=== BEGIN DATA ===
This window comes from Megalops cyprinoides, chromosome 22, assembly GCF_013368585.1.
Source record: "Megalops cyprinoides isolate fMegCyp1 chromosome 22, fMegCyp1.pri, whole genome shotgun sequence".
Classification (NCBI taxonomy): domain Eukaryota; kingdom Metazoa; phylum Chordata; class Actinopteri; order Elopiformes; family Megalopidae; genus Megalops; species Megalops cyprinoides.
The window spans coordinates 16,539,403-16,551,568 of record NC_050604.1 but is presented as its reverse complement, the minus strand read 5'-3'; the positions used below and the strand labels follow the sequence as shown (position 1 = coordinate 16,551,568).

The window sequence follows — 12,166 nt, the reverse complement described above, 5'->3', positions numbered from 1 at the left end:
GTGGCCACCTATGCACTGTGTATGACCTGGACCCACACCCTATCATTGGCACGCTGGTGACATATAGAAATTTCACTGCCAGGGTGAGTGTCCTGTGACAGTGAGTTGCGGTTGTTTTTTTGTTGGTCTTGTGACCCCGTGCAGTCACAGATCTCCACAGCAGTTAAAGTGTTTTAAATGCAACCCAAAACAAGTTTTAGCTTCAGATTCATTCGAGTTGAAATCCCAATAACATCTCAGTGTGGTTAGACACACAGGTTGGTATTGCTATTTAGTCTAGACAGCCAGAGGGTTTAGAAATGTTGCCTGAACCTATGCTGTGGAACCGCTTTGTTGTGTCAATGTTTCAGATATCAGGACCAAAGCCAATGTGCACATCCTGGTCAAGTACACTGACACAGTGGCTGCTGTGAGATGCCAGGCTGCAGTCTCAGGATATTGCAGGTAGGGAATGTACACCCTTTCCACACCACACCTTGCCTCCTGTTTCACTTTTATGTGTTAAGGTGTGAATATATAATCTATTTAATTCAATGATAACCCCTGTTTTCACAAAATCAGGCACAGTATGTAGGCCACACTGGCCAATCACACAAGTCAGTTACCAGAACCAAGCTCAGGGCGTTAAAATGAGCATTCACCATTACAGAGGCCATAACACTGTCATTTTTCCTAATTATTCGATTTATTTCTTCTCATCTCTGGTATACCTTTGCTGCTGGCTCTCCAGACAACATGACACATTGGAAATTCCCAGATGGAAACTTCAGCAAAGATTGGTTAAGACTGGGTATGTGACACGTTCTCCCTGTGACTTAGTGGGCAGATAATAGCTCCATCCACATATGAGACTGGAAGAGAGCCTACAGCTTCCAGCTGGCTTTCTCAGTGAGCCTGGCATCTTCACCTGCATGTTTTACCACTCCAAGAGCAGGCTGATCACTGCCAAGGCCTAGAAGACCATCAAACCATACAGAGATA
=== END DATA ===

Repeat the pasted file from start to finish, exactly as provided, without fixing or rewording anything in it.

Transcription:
This window comes from Megalops cyprinoides, chromosome 22, assembly GCF_013368585.1.
Source record: "Megalops cyprinoides isolate fMegCyp1 chromosome 22, fMegCyp1.pri, whole genome shotgun sequence".
Classification (NCBI taxonomy): domain Eukaryota; kingdom Metazoa; phylum Chordata; class Actinopteri; order Elopiformes; family Megalopidae; genus Megalops; species Megalops cyprinoides.
The window spans coordinates 16,539,403-16,551,568 of record NC_050604.1 but is presented as its reverse complement, the minus strand read 5'-3'; the positions used below and the strand labels follow the sequence as shown (position 1 = coordinate 16,551,568).

The window sequence follows — 12,166 nt, the reverse complement described above, 5'->3', positions numbered from 1 at the left end:
GTGGCCACCTATGCACTGTGTATGACCTGGACCCACACCCTATCATTGGCACGCTGGTGACATATAGAAATTTCACTGCCAGGGTGAGTGTCCTGTGACAGTGAGTTGCGGTTGTTTTTTTGTTGGTCTTGTGACCCCGTGCAGTCACAGATCTCCACAGCAGTTAAAGTGTTTTAAATGCAACCCAAAACAAGTTTTAGCTTCAGATTCATTCGAGTTGAAATCCCAATAACATCTCAGTGTGGTTAGACACACAGGTTGGTATTGCTATTTAGTCTAGACAGCCAGAGGGTTTAGAAATGTTGCCTGAACCTATGCTGTGGAACCGCTTTGTTGTGTCAATGTTTCAGATATCAGGACCAAAGCCAATGTGCACATCCTGGTCAAGTACACTGACACAGTGGCTGCTGTGAGATGCCAGGCTGCAGTCTCAGGATATTGCAGGTAGGGAATGTACACCCTTTCCACACCACACCTTGCCTCCTGTTTCACTTTTATGTGTTAAGGTGTGAATATATAATCTATTTAATTCAATGATAACCCCTGTTTTCACAAAATCAGGCACAGTATGTAGGCCACACTGGCCAATCACACAAGTCAGTTACCAGAACCAAGCTCAGGGCGTTAAAATGAGCATTCACCATTACAGAGGCCATAACACTGTCATTTTTCCTAATTATTCGATTTATTTCTTCTCATCTCTGGTATACCTTTGCTGCTGGCTCTCCAGACAACATGACACATTGGAAATTCCCAGATGGAAACTTCAGCAAAGATTGGTTAAGACTGGGTATGTGACACGTTCTCCCTGTGACTTAGTGGGCAGATAATAGCTCCATCCACATATGAGACTGGAAGAGAGCCTACAGCTTCCAGCTGGCTTTCTCAGTGAGCCTGGCATCTTCACCTGCATGTTTTACCACTCCAAGAGCAGGCTGATCACTGCCAAGGCCTAGAAGACCATCAAACCATACAGAGATA